This note, which analyzes the central role of women's health in the debate over the limits of abortion rights, explores the implications of the Supreme Court's decision in Stenberg v. Carhart to invalidate a Nebraska statute banning partial birth abortion. Specifically, this note questions whether the Court's decision in Stenberg effectively requires that all future statutes banning partial birth abortion contain an exception for instances in which abortions are medically necessary to protect the health of the woman, and how such a requirement might be structured. The author answers the question in the affirmative, and argues that while broader exceptions would be preferable, courts are likely to uphold narrower ones as a result of changes in political leadership, the composition of the Supreme Court, advances in medicine, and other factors.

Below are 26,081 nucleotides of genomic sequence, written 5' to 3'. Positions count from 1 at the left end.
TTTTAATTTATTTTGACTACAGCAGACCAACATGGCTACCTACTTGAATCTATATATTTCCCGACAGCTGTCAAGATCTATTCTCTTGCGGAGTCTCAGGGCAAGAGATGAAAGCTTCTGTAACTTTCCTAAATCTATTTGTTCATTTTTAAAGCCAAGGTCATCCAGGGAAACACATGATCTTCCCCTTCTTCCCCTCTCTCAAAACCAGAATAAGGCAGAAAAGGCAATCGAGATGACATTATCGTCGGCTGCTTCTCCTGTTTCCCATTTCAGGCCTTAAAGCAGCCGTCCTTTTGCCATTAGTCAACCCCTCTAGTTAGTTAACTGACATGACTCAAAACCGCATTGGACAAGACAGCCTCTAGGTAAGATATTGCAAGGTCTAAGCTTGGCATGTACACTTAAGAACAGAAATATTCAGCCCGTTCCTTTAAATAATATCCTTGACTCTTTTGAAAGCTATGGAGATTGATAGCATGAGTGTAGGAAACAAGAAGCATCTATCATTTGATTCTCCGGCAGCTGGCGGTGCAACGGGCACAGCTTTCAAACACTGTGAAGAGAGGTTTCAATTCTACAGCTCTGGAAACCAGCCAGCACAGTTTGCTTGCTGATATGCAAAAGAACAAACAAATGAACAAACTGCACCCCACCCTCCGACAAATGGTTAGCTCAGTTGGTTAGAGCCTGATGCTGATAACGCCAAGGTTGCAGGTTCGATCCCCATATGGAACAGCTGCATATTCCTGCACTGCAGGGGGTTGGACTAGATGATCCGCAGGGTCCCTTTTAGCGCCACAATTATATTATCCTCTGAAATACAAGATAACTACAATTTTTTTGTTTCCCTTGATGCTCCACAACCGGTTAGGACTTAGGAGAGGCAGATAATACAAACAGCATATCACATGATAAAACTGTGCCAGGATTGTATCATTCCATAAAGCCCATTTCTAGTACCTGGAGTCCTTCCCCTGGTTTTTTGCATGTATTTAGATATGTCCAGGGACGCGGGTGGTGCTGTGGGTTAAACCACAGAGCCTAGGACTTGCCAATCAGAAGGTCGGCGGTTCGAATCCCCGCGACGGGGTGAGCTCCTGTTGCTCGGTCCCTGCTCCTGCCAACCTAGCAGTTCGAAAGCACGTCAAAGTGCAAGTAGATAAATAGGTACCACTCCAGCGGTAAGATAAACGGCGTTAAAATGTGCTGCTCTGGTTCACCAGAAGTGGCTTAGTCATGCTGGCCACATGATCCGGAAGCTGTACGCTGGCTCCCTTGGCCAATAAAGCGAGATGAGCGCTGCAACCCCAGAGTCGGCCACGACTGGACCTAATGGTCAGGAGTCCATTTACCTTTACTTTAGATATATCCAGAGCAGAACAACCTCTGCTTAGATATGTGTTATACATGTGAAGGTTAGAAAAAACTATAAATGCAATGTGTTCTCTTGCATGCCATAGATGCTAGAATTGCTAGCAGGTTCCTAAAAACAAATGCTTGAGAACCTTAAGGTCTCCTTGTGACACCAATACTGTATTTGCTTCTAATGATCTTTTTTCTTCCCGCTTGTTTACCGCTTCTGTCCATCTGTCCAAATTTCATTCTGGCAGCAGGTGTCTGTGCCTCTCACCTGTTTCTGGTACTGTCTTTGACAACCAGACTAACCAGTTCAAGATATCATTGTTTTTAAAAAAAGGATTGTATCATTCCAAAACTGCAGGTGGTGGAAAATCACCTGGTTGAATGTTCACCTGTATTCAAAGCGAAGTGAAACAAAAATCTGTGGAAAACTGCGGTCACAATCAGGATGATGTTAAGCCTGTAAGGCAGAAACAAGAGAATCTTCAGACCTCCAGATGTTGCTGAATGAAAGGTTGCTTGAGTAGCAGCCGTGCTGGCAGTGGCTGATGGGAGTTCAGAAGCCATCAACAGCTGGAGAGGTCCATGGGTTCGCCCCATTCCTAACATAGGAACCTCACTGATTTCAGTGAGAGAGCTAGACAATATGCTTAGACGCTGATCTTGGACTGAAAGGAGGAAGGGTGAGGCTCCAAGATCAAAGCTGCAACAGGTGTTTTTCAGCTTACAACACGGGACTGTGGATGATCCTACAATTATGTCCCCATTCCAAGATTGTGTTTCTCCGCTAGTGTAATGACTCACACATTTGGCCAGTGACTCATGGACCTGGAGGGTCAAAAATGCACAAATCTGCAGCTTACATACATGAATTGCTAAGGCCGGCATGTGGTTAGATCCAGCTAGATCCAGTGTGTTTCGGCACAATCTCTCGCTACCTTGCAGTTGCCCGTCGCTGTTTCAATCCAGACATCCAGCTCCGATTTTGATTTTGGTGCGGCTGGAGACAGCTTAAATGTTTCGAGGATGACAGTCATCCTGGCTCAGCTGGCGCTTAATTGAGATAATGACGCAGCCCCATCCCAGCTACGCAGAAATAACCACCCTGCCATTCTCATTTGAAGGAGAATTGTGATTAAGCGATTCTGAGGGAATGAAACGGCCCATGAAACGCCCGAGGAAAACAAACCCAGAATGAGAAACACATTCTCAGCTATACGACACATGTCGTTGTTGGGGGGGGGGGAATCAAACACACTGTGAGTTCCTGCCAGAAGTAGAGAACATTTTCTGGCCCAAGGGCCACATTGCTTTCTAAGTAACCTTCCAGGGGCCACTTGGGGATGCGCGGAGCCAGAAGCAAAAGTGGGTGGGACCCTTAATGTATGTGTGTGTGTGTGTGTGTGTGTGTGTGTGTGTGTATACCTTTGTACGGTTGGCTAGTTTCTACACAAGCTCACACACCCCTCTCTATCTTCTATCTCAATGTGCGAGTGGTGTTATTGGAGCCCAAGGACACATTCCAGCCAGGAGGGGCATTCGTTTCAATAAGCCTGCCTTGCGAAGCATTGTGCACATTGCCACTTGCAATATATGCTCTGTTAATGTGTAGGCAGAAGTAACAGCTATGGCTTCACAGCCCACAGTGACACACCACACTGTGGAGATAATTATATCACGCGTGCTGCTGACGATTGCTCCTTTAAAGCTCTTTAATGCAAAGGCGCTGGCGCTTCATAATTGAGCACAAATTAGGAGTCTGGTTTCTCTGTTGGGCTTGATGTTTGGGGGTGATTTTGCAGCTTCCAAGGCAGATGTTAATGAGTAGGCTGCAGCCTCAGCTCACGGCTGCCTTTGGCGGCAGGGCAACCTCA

"Partial Birth" Abortion and the Health Exception: Protecting Maternal Health or Risking Abortion on Demand?,
28 Fordham Urb. L.J. 1089
Available at: http://ir.lawnet.fordham.edu/ulj/vol28/iss4/2